The cruise-missile carrying USS Bainbridge was sent to the scene in a move analysts say will strengthen the hand of US negotiators.
The destroyer is shadowing the lifeboat, and its officers are talking to the pirates, as well as giving them food and batteries for a two-way radio.
Capt Phillips has a radio and contacted the navy and crew of his ship to say he was unharmed, the Maersk shipping company said in a statement.
FBI experts are helping negotiate his release.
Analysts have said negotiations could be lengthy, with the pirates likely to want a hefty ransom for the captain as well as compensation for a boat that was wrecked in the attack.
Mohamed Samaw, a Somali who claimed to have a "share" in a British ship hijacked this week, told AP news agency two hijacked ships had left the pirate stronghold of Eyl on Wednesday afternoon.
The USS Bainbridge remains close to the scene of the stand-off
He said a further two seized vessels were also sailing towards the lifeboat.
Two of the ships have some 54 hostages aboard, from China, Germany, Russia, Ukraine, the Philippines, Tuvalu, Indonesia and Taiwan.
A man identified as a pirate named Badow told AP: "They had asked us for reinforcement and we have already sent a good number of well-equipped colleagues, who were holding a German cargo ship."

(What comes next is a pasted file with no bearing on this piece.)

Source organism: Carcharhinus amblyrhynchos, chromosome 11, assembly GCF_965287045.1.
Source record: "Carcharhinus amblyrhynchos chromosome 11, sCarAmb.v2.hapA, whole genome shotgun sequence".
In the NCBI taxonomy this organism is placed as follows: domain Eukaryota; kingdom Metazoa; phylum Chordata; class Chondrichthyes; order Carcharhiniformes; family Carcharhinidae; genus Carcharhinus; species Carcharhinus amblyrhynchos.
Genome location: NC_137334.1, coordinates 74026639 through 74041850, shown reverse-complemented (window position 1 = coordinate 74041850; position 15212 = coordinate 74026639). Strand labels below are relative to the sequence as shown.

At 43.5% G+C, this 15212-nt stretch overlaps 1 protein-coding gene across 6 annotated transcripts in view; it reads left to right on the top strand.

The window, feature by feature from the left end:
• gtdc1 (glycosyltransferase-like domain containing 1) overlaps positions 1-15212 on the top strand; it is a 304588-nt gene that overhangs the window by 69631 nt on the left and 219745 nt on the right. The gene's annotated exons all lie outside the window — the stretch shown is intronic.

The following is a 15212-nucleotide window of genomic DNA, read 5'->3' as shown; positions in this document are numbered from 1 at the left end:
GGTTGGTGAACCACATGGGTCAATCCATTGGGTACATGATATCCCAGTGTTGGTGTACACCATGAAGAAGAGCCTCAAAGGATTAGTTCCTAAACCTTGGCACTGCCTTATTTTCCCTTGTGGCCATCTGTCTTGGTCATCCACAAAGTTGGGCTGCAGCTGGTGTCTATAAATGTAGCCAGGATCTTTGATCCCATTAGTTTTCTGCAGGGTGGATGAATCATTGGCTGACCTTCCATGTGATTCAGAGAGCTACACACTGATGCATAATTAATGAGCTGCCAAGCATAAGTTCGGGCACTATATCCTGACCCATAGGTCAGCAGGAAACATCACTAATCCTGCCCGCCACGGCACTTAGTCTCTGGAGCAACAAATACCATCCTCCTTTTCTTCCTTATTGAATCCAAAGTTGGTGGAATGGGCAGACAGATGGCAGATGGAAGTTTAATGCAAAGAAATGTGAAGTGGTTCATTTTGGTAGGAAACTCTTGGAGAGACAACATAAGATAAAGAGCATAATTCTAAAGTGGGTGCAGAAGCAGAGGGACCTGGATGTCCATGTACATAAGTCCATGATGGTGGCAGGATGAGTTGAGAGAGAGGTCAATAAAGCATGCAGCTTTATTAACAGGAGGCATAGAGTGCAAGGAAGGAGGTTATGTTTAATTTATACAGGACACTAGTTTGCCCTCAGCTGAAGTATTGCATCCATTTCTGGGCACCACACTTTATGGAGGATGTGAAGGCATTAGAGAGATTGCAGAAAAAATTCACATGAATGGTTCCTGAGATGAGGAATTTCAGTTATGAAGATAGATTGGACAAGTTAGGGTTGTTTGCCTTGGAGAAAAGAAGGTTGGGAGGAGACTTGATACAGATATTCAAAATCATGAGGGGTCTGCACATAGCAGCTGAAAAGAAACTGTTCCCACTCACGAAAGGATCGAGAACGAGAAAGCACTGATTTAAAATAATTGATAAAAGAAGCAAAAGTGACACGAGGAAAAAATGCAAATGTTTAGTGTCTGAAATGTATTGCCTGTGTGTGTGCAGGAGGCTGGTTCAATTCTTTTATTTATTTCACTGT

He said there was no intention of harming the captain, as long as the pirates holding him were not hurt.
"All we need, first, is a safe route to escape with the captain, and then (negotiate) ransom later," he said.
The cargo ship, carrying food aid destined for Somalia and Uganda, was seized about 500km (311 miles) off Somalia's coast in the early hours of Wednesday.
Capt Phillips' sister-in-law Lea Coggino says he is "a smart guy who is in control"
After a long struggle, the crew members regained control of the ship.
It is thought that Capt Phillips offered himself as a hostage in order to save his crew.
Zoya Quinn, wife of the ship's second officer, told the Associated Press that Capt Phillips had told the crew to lock themselves in a room and that the pirates, who were "desperate", searched all over the ship for them.
The crew held a wounded pirate for about 12 hours, dressing his wounds "because he was bleeding all over the ship", she said, after communication with her husband Ken by phone and e-mail.
Somalia has been without an effective government since 1991, fuelling the lawlessness which has allowed the pirates to thrive.
Pirates typically hold the ships and crews until large ransoms are paid by the shipping companies - last year the firms handed over about $80m (£54m).
Efforts to stop the pirates have so far had only limited success, with international naval patrols struggling to cover the vast areas of ocean where pirates operate.
The UN's Somalia envoy, Ahmedou Ould-Abdallah, told Reuters that piracy was threatening to destabilise the region.
In what may prove an important test case, Kenyan officials are currently seeking to try seven pirates captured by US forces in February, the Wall Street Journal reports.
It has previously proved difficult to prove national jurisdiction because pirate attacks usually take place in international waters.
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